|COMMENTS ON PUBLISHED ARTICLE
|Year : 2018 | Volume
| Issue : 4 | Page : 324
The link between pulmonary hypertension and adverse renal transplant outcome may be renal venous hypertension
Hilary P Grocott
Department of Anesthesia, Perioperative and Pain Medicine, University of Manitoba, Manitoba, Canada
|Date of Web Publication||11-Apr-2018|
Dr. Hilary P Grocott
Department of Anesthesia, University of Manitoba, CR3008 - 369 Tache Avenue, Winnipeg, Manitoba
Source of Support: None, Conflict of Interest: None
|How to cite this article:|
Grocott HP. The link between pulmonary hypertension and adverse renal transplant outcome may be renal venous hypertension. Indian J Anaesth 2018;62:324
|How to cite this URL:|
Grocott HP. The link between pulmonary hypertension and adverse renal transplant outcome may be renal venous hypertension. Indian J Anaesth [serial online] 2018 [cited 2019 Dec 10];62:324. Available from: http://www.ijaweb.org/text.asp?2018/62/4/324/229795
The recent retrospective study by Goyal et al. outlining the relationship between delayed graft function and pulmonary hypertension in patients undergoing renal transplantation addresses a number of potential responsible mechanisms for this relationship. For example, they suggest that haemodynamic instability (i.e. systemic hypotension) or deleterious circulating vasoactive substances can lead to poor perfusion and ischaemia of the transplanted kidney. Indeed, episodes of hypotension are not uncommon in the perioperative setting and patients with delayed graft functioning are also known to have higher levels of circulating endothelin-1, a potent vasoconstrictor that can lead to renal ischaemic injury, in addition to pulmonary hypertension itself.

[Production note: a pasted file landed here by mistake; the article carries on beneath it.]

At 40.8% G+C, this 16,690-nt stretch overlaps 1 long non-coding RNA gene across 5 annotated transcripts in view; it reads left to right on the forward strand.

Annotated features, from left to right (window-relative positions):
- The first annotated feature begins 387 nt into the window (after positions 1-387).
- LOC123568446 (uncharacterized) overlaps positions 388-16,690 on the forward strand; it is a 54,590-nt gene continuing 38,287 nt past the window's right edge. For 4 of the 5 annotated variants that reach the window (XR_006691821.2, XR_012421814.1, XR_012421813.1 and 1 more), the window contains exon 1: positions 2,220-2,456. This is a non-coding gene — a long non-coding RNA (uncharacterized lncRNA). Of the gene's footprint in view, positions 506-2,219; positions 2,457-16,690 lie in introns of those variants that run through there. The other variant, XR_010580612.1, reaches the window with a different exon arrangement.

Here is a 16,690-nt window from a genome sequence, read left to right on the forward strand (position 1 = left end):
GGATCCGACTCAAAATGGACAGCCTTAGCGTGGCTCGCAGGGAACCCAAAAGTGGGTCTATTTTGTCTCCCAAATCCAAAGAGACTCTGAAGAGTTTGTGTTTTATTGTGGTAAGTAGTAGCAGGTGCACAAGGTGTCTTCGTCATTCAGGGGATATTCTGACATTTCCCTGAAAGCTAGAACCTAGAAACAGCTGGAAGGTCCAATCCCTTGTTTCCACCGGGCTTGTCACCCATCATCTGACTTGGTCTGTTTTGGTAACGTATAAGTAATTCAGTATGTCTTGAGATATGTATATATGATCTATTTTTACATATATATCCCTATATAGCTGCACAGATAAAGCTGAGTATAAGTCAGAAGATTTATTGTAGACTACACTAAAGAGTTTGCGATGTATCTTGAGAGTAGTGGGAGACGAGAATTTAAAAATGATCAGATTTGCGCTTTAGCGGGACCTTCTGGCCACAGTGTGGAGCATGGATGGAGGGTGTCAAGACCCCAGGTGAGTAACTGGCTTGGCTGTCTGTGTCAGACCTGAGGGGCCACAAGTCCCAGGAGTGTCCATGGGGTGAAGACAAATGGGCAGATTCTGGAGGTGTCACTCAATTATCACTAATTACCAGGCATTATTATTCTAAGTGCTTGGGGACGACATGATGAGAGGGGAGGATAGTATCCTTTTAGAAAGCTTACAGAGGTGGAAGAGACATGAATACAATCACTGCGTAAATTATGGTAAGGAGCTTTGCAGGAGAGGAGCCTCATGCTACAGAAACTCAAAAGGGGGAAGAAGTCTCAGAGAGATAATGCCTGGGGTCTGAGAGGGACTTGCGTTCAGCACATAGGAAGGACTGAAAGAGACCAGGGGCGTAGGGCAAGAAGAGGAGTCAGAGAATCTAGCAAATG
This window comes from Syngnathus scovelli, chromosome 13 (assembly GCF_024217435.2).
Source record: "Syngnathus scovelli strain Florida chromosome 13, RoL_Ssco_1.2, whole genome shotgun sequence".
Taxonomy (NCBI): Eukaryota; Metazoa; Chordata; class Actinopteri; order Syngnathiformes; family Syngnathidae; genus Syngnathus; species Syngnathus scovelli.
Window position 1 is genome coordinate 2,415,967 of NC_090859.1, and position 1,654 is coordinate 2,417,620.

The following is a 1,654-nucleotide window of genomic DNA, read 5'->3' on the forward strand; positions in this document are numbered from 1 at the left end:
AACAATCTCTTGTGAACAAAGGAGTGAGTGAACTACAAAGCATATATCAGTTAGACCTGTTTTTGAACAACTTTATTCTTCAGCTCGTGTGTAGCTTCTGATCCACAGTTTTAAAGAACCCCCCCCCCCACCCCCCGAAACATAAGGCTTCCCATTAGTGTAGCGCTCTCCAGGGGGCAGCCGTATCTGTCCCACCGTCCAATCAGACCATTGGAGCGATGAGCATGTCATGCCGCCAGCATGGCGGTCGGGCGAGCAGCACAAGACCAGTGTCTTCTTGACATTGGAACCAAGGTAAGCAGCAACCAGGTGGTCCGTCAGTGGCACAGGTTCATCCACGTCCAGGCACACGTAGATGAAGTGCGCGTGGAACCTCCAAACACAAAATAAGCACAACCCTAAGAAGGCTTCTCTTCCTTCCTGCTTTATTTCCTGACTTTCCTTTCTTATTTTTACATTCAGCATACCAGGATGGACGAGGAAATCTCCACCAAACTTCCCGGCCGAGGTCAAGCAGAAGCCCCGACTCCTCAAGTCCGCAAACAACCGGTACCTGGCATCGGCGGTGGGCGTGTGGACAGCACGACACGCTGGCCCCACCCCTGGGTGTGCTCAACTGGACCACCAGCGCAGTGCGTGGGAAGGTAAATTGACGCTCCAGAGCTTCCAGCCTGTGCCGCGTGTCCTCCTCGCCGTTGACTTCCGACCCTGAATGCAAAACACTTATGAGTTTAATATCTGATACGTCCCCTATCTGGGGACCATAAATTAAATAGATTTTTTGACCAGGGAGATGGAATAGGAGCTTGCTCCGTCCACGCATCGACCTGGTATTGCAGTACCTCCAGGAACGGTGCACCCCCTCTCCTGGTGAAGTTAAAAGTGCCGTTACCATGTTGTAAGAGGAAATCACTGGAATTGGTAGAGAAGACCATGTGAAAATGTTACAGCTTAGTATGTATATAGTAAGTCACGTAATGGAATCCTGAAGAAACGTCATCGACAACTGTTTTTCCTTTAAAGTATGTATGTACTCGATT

However, an often under-recognised means by which kidney function can be impaired is through poor renal blood flow due to elevation in renal venous pressure that can result from pulmonary hypertension-associated right ventricular (RV) dysfunction. Elevations in the right atrial (RA) pressures can be reflected in the inferior vena cava and renal vein that can result in a reduction in overall renal perfusion pressure (i.e., arterial pressure–venous pressure). This likely explains the benefit to the acute treatment of RV dysfunction with pulmonary vasodilators and other inotropic agents that can reduce the RA pressure and improve renal function. Hence, although the circulating vasoactive substances that can lead to pulmonary hypertension could theoretically result in renal vasoconstriction, the main problem may not be the arterial flow to the kidney but rather the venous outflow from the kidney, which can similarly cause an ischaemic injury due to low transmural organ blood flow.
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| References|| |
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